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Who's likely to go up, down, out and sideways in September's reshuffle?

By Tim Montgomerie
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Yesterday I set out four strategic objectives for David Cameron's looming reshuffle. Tomorrow Matthew Barrett will nominate ten MPs from the class of 2010 who deserve and/or are likely to get promotion. Today I offer some random thoughts on some of the key people linked to reshuffle speculation.

Starting with the top three jobs in the PM's gift. George Osborne, William Hague and Theresa May. We know that the Chancellor's job is safe. I don't expect the Foreign or Home Secretaries to move either.

Further down the pecking order a betting man shouldn't put money on Clarke, Duncan Smith, Greening, Gove, Hammond, Hunt, Lansley, Letwin, Maude or Pickles moving either. I still hope Gove might go to CCHQ but don't expect it. Lansley looks like he's safe for at least one more year. Pete wrote an appreciation of the Health Secretary on Sunday and some evidence that his reforms are winning more support from key professions. Clarke may choose to go but the PM relies on his experienced advice and he recently became a member of the Cabinet's inner seven. Clarke and IDS recently formed an unusual alliance in successfully urging Cameron not to whip the programme motion on Lords reform. Culture Secretary Hunt's position has been strengthened by the Olympics but the pre-Murdochgate talk of a promotion is very unlikely. Greening is a good outside bet for Party Chairman but my understanding is that she's keen to finish the work she's only just begun at Transport and that department certainly could do without another ministerial merry-go-round. In yesterday's Boris Johnson interview with the Evening Standard the Mayor poured praise on Ms Greening and effectively outed her as a supporter of the Thames Estuary Airport.

I don't think Sayeeda Warsi will stay as Chairman. I hope not... although I hope she stays in Cabinet. Michael Fallon, Justine Greening or most likely Grant Shapps may replace her. At the same time Andrew Feldman should become Chief Executive of the Party (with responsibilities to chair the Party Board) so that the office of Party Chairman is restored to its traditional status.

I suspect there'll be at least three departures from Cabinet, the Welsh Secretary Cheryl Gillan, the Leader of the Commons Sir George Young and the Chief Whip Patrick McLoughlin. A fourth possibility might be the rain goddess Caroline Spelman. If Cameron opts for a long knives reshuffle so that he can freshen his team with a large number of new faces (five) David Willetts could also be vulnerable. Thinking of the three likeliest to go... Ms Gillan has performed well but she's an opponent of HS2 and ideally the Welsh Secretary should represent a Welsh seat. Yesterday I nominated Stephen Crabb to succeed her. Sir George Young has been a brilliant Leader of the House, popular on all sides (and in the ConHome Cabinet rankings) and an innovator (eg online petitions and backbench power). He may simply fall victim to Cameron's need to have room to promote new talent. Patrick McLoughlin has had the impossible job of whipping a very large and independent-minded parliamentary party during the exceptional circumstances of coalition government. He's formed a very good relationship with his LibDem opposite number and is popular across the party but whipping probably needs to look a lot more like a personnel department and less like a military command structure and a new Chief Whip might be best placed to deliver a big culture shift.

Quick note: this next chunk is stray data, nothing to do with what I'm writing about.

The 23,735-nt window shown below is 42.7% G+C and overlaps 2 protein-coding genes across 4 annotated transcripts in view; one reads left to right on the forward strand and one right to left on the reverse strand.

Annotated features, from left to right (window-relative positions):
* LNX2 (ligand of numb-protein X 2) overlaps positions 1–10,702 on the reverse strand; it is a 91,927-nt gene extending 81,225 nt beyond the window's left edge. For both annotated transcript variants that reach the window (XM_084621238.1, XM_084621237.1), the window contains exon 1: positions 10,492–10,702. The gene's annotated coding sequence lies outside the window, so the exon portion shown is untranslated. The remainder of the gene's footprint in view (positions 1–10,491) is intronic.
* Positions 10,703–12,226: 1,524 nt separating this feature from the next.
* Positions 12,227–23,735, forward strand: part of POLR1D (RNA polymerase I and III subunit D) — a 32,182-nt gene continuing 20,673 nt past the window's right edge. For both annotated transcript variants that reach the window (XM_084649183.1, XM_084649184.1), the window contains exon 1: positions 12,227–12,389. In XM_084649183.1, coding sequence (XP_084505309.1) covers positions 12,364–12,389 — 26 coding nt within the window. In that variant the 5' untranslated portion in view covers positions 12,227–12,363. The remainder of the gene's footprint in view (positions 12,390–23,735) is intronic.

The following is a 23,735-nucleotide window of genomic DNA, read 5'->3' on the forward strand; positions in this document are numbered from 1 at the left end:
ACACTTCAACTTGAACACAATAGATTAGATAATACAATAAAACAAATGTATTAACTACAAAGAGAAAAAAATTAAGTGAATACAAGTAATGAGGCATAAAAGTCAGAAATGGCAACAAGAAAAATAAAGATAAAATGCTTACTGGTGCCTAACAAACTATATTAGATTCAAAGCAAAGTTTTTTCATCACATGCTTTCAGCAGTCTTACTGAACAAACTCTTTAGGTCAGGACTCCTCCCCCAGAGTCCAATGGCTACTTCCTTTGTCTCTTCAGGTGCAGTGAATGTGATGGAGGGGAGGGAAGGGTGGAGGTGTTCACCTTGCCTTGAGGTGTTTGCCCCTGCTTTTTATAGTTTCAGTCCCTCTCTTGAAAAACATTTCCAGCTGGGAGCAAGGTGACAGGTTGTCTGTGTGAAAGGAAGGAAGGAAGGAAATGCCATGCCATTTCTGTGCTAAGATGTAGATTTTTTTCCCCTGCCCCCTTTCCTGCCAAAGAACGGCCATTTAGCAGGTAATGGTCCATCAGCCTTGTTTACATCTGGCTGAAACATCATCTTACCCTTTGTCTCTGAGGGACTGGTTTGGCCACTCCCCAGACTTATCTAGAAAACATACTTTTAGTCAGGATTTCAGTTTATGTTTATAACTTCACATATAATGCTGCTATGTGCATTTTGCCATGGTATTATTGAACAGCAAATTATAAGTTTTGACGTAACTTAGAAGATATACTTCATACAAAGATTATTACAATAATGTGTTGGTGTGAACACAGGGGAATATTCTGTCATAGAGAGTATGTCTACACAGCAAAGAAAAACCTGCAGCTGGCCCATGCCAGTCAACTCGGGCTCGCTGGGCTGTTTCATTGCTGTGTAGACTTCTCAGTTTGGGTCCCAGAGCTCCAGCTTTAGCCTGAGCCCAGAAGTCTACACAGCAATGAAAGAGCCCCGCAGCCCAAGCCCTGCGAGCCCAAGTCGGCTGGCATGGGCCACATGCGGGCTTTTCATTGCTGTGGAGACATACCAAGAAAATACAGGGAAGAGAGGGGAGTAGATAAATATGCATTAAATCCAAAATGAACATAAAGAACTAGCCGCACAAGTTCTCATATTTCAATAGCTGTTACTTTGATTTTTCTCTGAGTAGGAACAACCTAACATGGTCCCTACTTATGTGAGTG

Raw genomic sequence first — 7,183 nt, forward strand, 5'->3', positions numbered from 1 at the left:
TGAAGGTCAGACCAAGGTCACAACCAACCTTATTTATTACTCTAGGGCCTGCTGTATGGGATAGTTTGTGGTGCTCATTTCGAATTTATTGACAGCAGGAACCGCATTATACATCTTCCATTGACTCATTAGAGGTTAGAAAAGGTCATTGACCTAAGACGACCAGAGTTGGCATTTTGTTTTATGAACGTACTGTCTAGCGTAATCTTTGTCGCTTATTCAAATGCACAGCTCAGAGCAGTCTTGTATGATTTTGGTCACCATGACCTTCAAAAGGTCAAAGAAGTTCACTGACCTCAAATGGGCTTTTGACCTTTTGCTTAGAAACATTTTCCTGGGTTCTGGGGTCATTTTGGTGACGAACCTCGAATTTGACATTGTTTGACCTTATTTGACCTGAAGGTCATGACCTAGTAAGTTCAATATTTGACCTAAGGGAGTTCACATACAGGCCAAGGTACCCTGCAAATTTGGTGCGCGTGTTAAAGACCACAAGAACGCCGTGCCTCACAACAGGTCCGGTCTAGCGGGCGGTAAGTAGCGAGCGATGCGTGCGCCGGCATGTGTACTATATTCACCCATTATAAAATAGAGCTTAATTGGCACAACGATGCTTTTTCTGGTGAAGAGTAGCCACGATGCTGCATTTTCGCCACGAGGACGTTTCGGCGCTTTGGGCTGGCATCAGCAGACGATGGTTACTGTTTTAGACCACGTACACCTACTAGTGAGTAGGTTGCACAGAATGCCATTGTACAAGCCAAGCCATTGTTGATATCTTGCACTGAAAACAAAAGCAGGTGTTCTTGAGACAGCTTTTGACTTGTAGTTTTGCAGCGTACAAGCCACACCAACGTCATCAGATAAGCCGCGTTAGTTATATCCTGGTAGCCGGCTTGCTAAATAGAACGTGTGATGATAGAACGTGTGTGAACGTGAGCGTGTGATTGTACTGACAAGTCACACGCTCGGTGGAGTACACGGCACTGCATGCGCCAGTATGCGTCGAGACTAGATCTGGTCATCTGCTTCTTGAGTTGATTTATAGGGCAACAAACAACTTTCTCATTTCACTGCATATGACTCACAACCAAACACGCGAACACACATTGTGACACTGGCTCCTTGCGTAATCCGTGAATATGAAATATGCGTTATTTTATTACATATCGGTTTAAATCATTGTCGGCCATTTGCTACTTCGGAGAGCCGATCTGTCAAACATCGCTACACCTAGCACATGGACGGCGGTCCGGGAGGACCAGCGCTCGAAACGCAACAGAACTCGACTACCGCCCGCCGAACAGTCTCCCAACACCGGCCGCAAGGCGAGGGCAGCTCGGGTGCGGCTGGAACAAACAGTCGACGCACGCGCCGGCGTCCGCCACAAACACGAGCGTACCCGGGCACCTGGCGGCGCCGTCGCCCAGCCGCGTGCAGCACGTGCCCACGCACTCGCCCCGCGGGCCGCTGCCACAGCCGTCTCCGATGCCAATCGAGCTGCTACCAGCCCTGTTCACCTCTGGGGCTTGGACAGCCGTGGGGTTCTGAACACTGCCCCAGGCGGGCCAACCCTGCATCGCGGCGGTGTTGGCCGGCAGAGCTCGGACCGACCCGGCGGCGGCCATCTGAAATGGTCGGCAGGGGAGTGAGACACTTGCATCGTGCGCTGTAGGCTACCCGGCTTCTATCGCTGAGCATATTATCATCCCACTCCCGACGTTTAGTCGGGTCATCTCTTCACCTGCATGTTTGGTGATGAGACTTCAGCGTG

I love Matt d'Ancona's writing but I thought he gave poor advice to Cameron in yesterday's Evening Standard. Of course Cameron needs to promote competent minsters but he also needs to ensure his top team represents all of his party. It's a bit monocultural at present and all habitats are more likely to thrive with ecological/political diversity. A bigger role for Owen Paterson (perhaps at DEFRA) would help achieve more ideological balance. I'd also promote people like Chris Grayling, John Hayes (whose work on apprenticeships is one of the Coalition's outstanding successes) or Graham Brady.

In terms of junior ministers who've performed well in their briefs and are knocking at the door of the Cabinet any list must include Greg Clark, Nick Herbert, Maria Miller and Grant Shapps.

If Owen Paterson moves upwards then David Lidington might take his place at the Northern Ireland Office. William Hague would resist losing his Europe Minister, however, worrying that the links to EU leaders that Mr Lidington has built up during two gruelling years of travelling across the Continent would be lost. Installing a more Eurosceptic Europe Minister like Mark Francois, Greg Hands, Chris Heaton-Harris or Theresa Villiers - while appealing to Tory backbenchers - risks upsetting Nick Clegg (as well as Mr Clarke).

Expect a good number of middle ranking ministers to be chopped. Henry Bellingham, Crispin Blunt, Simon Burns, Jonathan Djanogly, Gerald Howarth, Mark Prisk, Andrew Robathan and Hugo Swire are amongst the vulnerable. Room needs to be created to promote some of the 2010 intake but also some of the MPs who served on the opposition frontbench but didn't make it to the government frontbench. This includes David Burrowes, Stephen Hammond, Mark Simmonds and Ben Wallace.  I'd also tip Lee Scott for the Whip's Office. 

Cameron doesn't of course have much say over LibDem ministers but expect Laws to return but to where? Ideally it would be as Business Secretary but where could you put Vince Cable? More significantly what would Vince Cable accept in order to avoiding fox-trotting out of the Cabinet? The obvious LibDem to drop is Scottish Secretary Michael Moore but Laws won't be suited to replace him there. Tricky things these reshuffles.


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